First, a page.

8 Healthy Snack Ideas to Keep Blood Sugar in Check
Prevent the roller-coaster ride of a blood sugar spike and then crash with these easy, nutritious snack ideas.
Snacks sometimes get the short shrift: You’re oh-so hungry (maybe even hangry) and you seek out something edible, convenient, and quick—and then eat it without much thought. Instead, practice self-care by being more intentional about your food intake. Seek snacks that include at least one super-satisfying nutrient like protein, fiber, or a good-for-you fat—and you’ll be that much more likely to ward off hunger until your next meal. But also those nutrients independently and collectively will help to keep your blood sugar from quickly spiking and later crashing. In an ideal world, that snack also won’t be overly carbohydrate-heavy. If you have diabetes, a diabetes-friendly snack is about 50 to 150 calories per serving and at or under 15 grams of carbohydrates.
Remember, too, that snacks are a great opportunity to squeeze in more healthy foods like veggies, fruits, whole grains, or important nutrients like healthy fats, fiber, protein, or disease-fighting phytochemicals—and that’s for everyone, whether or not you have diabetes, or are mindful about your blood sugar level.
Healthy Snacks That Won’t Raise Blood Sugar
With this advice in mind, we’ve pulled together a list of eight snacks for diabetes to buy or make yourself.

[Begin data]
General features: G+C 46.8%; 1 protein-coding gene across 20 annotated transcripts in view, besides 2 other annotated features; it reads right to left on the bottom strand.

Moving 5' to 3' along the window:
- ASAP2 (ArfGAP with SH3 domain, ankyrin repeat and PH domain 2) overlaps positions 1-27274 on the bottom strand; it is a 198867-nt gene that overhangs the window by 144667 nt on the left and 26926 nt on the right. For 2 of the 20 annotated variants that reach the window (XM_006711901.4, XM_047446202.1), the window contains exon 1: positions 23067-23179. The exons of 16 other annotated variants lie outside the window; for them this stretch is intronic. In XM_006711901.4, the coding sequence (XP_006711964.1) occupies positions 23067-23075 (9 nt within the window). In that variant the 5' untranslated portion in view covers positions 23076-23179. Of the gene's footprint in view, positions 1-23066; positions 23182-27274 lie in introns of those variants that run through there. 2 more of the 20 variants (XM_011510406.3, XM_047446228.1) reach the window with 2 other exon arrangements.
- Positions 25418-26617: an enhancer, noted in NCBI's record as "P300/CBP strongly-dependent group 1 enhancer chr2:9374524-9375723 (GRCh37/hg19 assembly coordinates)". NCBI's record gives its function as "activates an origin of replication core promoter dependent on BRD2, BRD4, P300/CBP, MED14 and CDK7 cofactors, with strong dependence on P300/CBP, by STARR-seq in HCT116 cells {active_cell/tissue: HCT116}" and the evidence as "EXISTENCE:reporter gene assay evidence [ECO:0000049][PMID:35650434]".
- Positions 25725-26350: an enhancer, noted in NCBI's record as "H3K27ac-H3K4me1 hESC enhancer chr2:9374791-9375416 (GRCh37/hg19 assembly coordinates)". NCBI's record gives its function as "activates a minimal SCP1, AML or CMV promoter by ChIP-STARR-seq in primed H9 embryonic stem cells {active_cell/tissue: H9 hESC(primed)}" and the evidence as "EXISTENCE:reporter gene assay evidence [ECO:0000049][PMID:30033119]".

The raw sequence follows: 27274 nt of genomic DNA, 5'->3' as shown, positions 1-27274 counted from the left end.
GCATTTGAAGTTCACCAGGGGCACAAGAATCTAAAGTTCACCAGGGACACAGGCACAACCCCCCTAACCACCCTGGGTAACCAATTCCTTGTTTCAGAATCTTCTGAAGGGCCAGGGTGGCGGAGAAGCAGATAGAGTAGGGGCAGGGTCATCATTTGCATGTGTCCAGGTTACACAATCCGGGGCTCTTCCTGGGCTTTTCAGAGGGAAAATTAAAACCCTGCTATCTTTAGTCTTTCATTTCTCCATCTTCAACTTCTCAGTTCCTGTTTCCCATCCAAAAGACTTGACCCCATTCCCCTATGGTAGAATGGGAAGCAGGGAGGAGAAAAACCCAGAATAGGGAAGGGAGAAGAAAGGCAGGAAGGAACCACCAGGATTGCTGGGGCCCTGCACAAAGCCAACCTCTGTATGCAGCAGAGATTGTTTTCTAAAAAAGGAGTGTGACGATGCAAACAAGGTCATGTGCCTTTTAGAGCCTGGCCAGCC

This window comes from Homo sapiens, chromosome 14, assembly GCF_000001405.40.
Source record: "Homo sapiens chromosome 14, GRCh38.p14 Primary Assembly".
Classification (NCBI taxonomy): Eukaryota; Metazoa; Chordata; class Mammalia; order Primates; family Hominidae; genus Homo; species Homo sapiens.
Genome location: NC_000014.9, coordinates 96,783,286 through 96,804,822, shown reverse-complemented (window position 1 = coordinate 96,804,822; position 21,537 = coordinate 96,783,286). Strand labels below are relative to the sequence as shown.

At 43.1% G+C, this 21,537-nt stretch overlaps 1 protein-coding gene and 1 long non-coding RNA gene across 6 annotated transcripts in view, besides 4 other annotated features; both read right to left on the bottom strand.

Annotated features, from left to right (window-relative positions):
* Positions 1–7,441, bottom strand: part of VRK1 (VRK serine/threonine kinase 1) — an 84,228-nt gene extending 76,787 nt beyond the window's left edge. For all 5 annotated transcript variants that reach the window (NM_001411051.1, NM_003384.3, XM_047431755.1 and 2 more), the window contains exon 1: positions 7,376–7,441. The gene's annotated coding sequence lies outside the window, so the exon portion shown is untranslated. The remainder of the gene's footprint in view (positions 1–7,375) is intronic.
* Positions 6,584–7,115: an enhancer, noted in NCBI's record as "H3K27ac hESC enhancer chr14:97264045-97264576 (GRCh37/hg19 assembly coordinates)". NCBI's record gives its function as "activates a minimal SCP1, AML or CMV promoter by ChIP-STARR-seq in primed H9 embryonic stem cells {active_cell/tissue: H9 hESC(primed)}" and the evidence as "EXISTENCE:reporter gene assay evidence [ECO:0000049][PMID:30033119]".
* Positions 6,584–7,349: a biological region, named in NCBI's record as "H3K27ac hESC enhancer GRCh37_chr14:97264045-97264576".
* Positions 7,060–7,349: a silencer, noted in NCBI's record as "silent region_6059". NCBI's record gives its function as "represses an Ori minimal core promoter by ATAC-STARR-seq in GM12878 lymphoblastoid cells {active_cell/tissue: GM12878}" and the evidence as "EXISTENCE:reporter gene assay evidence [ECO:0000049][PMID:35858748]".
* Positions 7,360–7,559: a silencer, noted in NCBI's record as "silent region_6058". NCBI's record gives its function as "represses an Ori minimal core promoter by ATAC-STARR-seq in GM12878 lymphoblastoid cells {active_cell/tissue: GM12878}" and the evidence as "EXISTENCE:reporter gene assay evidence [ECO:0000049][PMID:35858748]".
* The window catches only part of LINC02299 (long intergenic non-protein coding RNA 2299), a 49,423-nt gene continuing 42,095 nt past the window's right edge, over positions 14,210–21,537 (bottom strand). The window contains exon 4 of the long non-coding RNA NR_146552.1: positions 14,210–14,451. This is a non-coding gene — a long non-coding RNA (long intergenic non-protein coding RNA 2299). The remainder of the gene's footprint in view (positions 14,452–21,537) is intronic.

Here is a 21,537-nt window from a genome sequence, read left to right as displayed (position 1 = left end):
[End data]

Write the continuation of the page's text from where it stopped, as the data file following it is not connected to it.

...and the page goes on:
Here us out, you don't just have to eat it plain (though, good for you, if you enjoy that!). A cup of raw broccoli clocks in at just 6 grams of carbohydrate (and 2 grams of fiber, which leaves you with just 4 grams net carbs if you’re counting net carbs). That low carb count automatically makes broccoli diabetes-friendly. Then there’s also preliminary research that shows a compound in broccoli may improve (both short- and long-term) blood sugar control in people with type 2 diabetes. The compound, called sulforaphane, is one that also has other health benefits like anti-cancer properties, mopping up harmful free radicals in your body, and promoting liver health. So, dunk broccoli to this healthy dip recipe, or snack on a bag of those Crispy Broccoli Florets from Trader Joe’s.
2. Cheese Crisps
"Sometimes it’s a challenge to find diabetes-friendly snacks that are portable,” says Christopher R. Mohr, RD. Enter cheese crisps, which are high in protein, low in carbs, and as portable as any other chip. “Cheese crisps fit the bill. And Whisps Snacks are a company that’s always on hand in our house, particularly during travel," he says. "One serving delivers 10 grams of protein and only 2 grams of carbs. Outside of just the protein and carbs, they're an excellent source of calcium, are gluten free and vegetarian friendly (if those matter to you)," continues Mohr. You can also DIY your cheese crisps at home—it’s a simple two-ingredient snack you can make in a big batch.
3. Hard-Boiled Eggs
“Perfect for fighting the ‘crash,’ hard-boiled eggs deliver 6 grams of high-quality protein to help keep your blood sugar more stable and your energy consistent,” says Mohr. The vibrant yolk is also packed with a slew of good-for-you nutrients like vitamins A, D, and E plus eye-healthy lutein and mood- and memory-helping choline (see, so many health benefits!). While you can certainly prepare your own hard-boiled eggs, pre-made and pre-peeled ones are incredibly convenient, nutrient-dense, and always ready to eat. Plus, they’re available in a resealable pouch. “I like to drizzle my egg with a little bit of olive oil for even more staying power, and a pinch of salt and pepper,” Mohr suggests.